To the Wesleyan Community:
The Board of Trustees this past weekend considered Wesleyan’s current financial situation and our planning for the future, and I’d like to update you on those discussions and plans. The measures we are proposing will lead to a balanced budget provided that the Wesleyan Fund meets its annual goals, and we are able to avoid further significant losses in our investment portfolio.
Commitment to the Academic Mission and Access
We reaffirmed our priorities of protecting teaching, research, and the student experience and preserving a robust financial aid program that admits students regardless of their ability to pay. Despite upheaval in the financial markets, Wesleyan remains well positioned to address those priorities. Neither the trustees nor I, however, want to minimize the challenges facing Wesleyan. Although Wesleyan’s endowment continues to outperform market indexes, its value has declined by approximately 20 percent to about $511 million, which means that our endowment draw in future years will be substantially less than we had expected. We are projecting a need to cut the base budget by at least $15 million over the next three to five years. In all of our planning we are committed to meeting the Board policy regarding spending from the endowment and directing more of our fundraising toward long-term endowment growth.
Proposed Budget Changes
Our goal is to adopt a thoughtful, prudent stance toward the budget so that we can proceed with confidence in our ability to implement innovative curricular programs that will improve the educational experience for our students. We presented the Board with a plan for achieving $15 million in savings that protects our faculty-student ratio and our commitment to access. Our savings will come from numerous areas of the University’s budget, and we will be engaging in campus discussion on many of our proposals before further Board consideration in February. We are already making more than $5 million of reductions by extending departmental cost cutting.
We have proposed a freeze on faculty, staff, and librarian salaries in 2009/10 for a savings of $2.03 million. We recommend reducing spending in capital and major maintenance budgets during the next several years by almost $7 million. This is not a permanent reduction in the base budget for maintenance, and we will be able to respond to urgent maintenance problems. We are proposing a temporary increase in the undergraduate student population by 30 students annually over four years for a total of 120, which will yield $3.9 million in additional revenue. If we need to add additional classes to facilitate class access we will. We are considering options for a tuition increase beyond the planned 5 percent. We are also eliminating or reducing the growth of some items in the budget, which, together with the savings and revenue opportunities identified above, allow us to meet the objective of $15 million in savings.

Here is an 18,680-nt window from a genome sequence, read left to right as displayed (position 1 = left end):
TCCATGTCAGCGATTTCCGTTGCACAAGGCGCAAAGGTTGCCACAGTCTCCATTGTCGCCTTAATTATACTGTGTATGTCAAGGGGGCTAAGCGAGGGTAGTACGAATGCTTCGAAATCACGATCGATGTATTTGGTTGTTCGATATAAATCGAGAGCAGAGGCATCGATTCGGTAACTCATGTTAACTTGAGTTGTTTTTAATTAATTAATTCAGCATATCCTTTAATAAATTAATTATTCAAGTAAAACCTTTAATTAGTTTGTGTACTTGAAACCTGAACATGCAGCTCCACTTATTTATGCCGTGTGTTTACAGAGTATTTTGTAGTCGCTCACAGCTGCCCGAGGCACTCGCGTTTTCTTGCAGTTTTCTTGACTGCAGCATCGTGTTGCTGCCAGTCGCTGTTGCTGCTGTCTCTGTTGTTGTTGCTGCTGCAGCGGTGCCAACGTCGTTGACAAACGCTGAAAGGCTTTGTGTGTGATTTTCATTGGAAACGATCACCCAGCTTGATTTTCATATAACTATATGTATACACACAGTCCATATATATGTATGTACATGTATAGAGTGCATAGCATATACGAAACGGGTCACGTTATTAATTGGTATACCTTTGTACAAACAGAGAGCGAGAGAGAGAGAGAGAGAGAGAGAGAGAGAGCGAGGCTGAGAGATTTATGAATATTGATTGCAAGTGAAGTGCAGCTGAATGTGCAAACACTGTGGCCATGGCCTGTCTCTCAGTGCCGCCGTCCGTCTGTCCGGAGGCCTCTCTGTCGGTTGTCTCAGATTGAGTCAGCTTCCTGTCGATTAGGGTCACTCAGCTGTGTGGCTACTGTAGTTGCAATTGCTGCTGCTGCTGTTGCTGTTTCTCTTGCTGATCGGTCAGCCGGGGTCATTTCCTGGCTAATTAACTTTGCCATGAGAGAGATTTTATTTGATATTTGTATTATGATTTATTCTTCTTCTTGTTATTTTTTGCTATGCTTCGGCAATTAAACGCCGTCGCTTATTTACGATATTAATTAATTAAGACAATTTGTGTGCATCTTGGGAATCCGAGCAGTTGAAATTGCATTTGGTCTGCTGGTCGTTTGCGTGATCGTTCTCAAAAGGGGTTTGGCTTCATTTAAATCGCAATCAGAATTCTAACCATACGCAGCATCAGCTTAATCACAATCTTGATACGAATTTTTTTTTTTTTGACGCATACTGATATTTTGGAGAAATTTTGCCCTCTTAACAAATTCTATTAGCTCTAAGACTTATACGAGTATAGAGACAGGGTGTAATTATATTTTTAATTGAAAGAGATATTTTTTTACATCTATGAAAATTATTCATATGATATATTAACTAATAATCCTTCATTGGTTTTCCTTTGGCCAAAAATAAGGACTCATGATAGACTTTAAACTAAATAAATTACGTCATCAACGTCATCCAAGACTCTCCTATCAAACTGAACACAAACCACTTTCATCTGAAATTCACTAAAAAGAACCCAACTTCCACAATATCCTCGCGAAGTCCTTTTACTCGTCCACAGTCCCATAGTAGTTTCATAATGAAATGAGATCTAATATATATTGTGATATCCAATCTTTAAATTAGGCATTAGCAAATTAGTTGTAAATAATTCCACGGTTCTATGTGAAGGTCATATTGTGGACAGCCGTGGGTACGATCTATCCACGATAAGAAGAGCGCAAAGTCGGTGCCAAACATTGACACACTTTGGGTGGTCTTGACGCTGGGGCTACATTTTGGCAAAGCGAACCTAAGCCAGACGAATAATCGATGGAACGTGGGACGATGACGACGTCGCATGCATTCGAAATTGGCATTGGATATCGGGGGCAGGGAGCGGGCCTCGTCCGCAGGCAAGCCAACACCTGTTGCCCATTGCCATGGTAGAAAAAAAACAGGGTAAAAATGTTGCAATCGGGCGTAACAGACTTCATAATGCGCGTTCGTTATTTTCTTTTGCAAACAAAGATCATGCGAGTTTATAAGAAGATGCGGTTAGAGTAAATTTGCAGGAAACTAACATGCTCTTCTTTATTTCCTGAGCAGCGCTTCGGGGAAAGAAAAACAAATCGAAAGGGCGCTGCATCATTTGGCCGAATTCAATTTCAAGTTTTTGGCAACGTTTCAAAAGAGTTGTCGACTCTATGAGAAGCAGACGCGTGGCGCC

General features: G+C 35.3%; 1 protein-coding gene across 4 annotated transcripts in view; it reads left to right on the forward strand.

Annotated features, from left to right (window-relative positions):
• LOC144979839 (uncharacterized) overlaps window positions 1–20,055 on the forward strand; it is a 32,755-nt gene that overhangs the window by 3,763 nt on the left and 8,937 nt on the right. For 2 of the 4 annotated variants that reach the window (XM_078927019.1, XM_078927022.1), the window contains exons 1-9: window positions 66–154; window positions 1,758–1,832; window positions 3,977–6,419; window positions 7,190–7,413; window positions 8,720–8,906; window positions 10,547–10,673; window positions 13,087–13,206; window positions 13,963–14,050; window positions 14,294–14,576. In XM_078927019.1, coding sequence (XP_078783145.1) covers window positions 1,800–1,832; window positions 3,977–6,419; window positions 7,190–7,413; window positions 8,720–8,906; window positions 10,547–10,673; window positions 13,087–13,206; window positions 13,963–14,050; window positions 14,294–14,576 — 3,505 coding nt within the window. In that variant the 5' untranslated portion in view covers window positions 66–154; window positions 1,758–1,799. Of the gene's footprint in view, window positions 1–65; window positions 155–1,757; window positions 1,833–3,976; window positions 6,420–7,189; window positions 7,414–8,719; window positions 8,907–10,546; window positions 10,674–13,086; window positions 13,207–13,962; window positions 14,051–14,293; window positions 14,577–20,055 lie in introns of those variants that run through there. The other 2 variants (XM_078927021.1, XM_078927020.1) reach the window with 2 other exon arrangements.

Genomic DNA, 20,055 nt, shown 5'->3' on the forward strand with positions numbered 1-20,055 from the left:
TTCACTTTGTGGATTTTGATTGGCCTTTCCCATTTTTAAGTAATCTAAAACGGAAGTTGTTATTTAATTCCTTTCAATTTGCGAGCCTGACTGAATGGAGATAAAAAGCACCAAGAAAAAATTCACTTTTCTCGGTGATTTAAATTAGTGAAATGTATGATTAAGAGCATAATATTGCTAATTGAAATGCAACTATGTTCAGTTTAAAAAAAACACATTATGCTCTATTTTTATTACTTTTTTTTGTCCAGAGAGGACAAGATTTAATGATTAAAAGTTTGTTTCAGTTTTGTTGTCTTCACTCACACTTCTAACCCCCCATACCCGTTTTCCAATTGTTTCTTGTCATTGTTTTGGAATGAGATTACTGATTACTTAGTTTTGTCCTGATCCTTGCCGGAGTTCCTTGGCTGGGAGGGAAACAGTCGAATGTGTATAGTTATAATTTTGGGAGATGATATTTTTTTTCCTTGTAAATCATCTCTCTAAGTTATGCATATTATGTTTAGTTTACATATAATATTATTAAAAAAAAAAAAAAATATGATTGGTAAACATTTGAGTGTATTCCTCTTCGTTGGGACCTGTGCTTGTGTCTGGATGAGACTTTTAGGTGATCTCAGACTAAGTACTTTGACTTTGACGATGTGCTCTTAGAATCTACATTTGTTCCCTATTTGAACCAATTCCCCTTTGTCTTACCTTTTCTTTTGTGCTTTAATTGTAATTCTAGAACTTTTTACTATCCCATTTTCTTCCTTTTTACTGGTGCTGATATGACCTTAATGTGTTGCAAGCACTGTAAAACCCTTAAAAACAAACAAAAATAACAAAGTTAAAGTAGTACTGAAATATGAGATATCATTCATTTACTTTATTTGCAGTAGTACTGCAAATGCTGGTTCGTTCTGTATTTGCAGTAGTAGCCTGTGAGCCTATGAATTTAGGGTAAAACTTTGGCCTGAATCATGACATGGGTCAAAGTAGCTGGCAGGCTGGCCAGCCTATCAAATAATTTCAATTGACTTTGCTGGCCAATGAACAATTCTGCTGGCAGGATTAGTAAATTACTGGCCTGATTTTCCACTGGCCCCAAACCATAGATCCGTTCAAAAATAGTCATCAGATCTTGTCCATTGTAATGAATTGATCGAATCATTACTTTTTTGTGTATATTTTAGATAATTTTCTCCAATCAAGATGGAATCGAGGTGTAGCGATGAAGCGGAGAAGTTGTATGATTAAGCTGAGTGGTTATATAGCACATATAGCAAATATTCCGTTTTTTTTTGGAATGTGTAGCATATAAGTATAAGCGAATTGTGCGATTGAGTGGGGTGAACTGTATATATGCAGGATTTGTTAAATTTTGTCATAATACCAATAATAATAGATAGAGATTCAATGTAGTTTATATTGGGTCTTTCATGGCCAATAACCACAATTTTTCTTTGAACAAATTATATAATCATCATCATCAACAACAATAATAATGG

In addition, our plan calls for maintaining a 0.5 percent increase in the retirement matching program for faculty and staff, as suggested by the faculty Compensation and Benefits Committee.
I have asked all members of the Cabinet to be diligent in controlling spending. As I’ve said previously, we’ve delayed all major construction projects. We are asking everyone in the community to be cognizant of the need to save money whenever and wherever possible.
Our tight budget is an incentive to think creatively about the University’s core educational mission. I told the Board that we intend to make progress on the College of the Environment, and are expanding the scope of our writing programs. We are making progress at better integrating our first-year seminars, and we are launching a pilot multi-disciplinary lecture course in the spring of 2009. Trustees this past weekend discussed our current thinking about a senior capstone experience, and we explored some interesting ways of bringing together one’s Wesleyan academic experiences before graduation. I fully expect that we will develop a curriculum that enhances creativity and the capacity for innovation, and that the work of our faculty and staff in this area will continue to receive support. We will continue to work on augmenting the opportunities for civic engagement by the student body, as we also strive to make our curriculum and campus more international. In these difficult economic times it may take longer to make progress in each of these areas, but we remain committed to doing so.
To the extent that early decision applications are a guide, high school students are more eager than ever to obtain the distinctive benefits of a Wesleyan education— Early Decision applications are up nearly 40 percent from previous years.
My colleagues and I will meet with major representative groups on campus beginning in December. We will be briefing the Wesleyan Student Assembly on December 7, the Faculty on December 9 and the Senior Administrative Staff on December 12. We are eager to hear your ideas on other possibilities for budget savings.
Thank you for all of your efforts to meet our challenges with a hopeful and optimistic view about what we can accomplish by working together.
Michael S. Roth